Besides the fact that I don't like American Apparel, the ad caught my eye because the girl looks to be about 12. For a second, I thought maybe I was wrong and/or overreacting. But I clicked on the ad, and the URL included the word "tweener," referring to a pre-teen. Personally, I find this swimsuit a bit revealing and the pose too sexualized for a pre-teen. It seems pretty clear they are trying to make this model look "sexy," and I don't think that's right for a 12 year old.
I went on to do a bit of investigative work (at least that's what I like to call it to make myself feel important), and I visited the official American Apparel website to check out their photographs. To my relief, their was no highly sexualized "tweener" photograph section. In fact, I found galleries for adult clothing and children clothing, but no teen section. Not only did I not find a teen or tween section, but in no place did I see the offending ad, the same model, or even the same swimsuit! So, why is this weird ad on facebook.com all the time? Most people who use facebook are definitely not in their preteen years.
Well, since there's no teen section to rip apart on the American Apparel site, let's take a quick look at the kids section. Here are some pictures from the kids skirt/dress section:
The above "dress" also "doubles as a long tank top," according to the website. Why is that? Because there is not enough fabric here for a dress! Sure, I've seen worse, but there is a bigger picture here, and that is that we are increasnigly seeing sexy clothes being marketed and sold to kids. What do you think?
This skirt is advertised as being "a short yet modest style." If I had a young daughter, I would never buy a skirt that short for her.
And finally, I present the wonderful article I mentioned earlier. It is actually part of a much longer piece, and for those who are so inclined, I highly recommend reading the whole thing via the link provided. Otherwise, dig in:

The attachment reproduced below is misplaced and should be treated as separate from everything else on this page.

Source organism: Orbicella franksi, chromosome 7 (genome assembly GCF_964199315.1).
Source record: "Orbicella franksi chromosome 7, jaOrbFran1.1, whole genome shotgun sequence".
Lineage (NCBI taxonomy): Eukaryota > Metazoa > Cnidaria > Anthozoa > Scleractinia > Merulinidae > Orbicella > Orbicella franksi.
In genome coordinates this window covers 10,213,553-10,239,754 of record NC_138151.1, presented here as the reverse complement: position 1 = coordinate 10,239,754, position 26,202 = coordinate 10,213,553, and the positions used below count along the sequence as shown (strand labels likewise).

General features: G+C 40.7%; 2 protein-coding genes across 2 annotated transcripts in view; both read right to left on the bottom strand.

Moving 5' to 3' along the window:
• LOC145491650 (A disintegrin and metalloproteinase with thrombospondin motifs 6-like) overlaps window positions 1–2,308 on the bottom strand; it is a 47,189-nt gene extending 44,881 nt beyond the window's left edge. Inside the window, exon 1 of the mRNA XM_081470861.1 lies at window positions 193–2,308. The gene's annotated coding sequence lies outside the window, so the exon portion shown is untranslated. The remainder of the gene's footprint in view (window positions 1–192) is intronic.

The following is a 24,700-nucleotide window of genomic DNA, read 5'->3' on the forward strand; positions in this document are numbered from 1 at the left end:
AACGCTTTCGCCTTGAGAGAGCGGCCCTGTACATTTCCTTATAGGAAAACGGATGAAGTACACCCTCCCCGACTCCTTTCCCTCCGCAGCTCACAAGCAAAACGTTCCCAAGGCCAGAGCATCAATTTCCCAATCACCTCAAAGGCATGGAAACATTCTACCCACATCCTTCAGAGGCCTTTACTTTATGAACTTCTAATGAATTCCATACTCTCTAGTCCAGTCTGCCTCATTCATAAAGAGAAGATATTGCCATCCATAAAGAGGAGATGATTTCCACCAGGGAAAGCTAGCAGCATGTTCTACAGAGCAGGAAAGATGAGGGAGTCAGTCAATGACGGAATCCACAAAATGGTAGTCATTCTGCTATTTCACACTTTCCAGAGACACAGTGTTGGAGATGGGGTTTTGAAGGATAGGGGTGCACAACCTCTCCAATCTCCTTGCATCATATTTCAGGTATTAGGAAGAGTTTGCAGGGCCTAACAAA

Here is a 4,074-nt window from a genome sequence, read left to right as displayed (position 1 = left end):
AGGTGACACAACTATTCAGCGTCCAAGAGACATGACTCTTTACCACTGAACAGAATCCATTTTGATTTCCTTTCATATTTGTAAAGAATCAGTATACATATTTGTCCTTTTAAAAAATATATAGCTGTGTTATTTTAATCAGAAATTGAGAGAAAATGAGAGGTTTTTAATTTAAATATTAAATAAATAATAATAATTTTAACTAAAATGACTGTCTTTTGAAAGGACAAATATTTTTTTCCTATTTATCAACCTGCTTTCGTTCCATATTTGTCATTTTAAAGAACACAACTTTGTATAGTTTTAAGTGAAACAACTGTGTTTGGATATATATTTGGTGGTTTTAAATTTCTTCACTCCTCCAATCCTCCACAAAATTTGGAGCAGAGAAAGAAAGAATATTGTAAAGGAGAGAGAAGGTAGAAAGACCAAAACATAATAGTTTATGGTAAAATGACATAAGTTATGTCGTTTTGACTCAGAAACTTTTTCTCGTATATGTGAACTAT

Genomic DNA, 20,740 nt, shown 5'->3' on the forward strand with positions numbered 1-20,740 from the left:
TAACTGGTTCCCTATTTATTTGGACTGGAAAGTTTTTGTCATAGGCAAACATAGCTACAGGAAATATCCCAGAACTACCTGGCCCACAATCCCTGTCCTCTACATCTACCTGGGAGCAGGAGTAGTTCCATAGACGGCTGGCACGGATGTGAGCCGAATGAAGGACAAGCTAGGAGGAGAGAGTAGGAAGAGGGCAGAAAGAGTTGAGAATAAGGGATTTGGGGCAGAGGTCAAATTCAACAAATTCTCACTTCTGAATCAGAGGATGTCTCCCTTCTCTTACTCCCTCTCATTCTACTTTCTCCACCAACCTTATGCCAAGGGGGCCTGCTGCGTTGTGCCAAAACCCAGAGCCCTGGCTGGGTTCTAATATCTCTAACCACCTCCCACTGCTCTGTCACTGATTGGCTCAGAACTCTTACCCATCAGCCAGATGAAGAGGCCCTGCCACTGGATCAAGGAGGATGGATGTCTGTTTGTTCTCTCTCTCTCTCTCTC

Love for Sale: Criticism and Defense of Advertisingby Bernard Dolan, Special to Knowmore.org
August 22, 2006
In 2005, Jason Rowe, a columnist for NYU’s Washington Square News, described American Apparel's ads as, “Photographs of young women in compromising positions, some as young as fifteen... juxtaposed alongside text giving accounts of meeting the models on the street and inviting them to be photographed... conveying the feeling of some sort of perverted conquest." Rowe called the ads "sexually exploitative" and noted that they "seem more like amateur pornography than anything else."
As American Apparel's slinky ads have spread across urban landscapes, the internet, and the pages of weekly culture rags, many commentators have begun to voice similar criticism. The ads have been compared to child pornography, called "sleazy" and "creepy," and have constantly been linked with Charney's rumored sexual antics and legal battles.
In a 2005 interview with NowToronto.com, Media Watch founder Ann Simonton called for a boycott of American Apparel products over the ads. "This is beyond 'sex sells,'" Simonton told the interviewer. "It goes to a level of humiliation."
And yet the same NowToronto article found Charney's ads being defended, by porn star turned PhD sexologist Annie Sprinkle."I like the sweat, the grit, the reality," Sprinkle said. "He obviously appreciates female sexuality in all its glorious sleaziness. And I think you can worship female sexuality and also worship women in the workplace. If you see sex as bad, dirty, and ugly, then you're going to see these ads as bad, dirty and ugly. These ads are kind of a mirror. In a way, they're almost neutral."
I spoke with Alexandra Sprunt, head of American Apparel's marketing department, about the ads. Ms. Sprunt echoed Annie Sprinkle's defense, explaining that many of the controversial photographs used for the ads were culled from "random shots" taken by a number of employees and their friends.
As evidence of this "random" motif, which she claimed Charney created in the company's early days, Ms. Sprunt showed me an American Apparel print ad featuring a picture of an elderly couple in Montreal, and another featuring a car's bumper in the company parking lot.
She also singled out ads featuring photos she and her friends had taken, and told me the back-stories behind some of the images.
"If you saw this without knowing where it came from you might just think it's a dirty picture I guess," she said of one photo. "But to me that's a great picture from a funny night that sort of captures what me and my friends do when we hang out."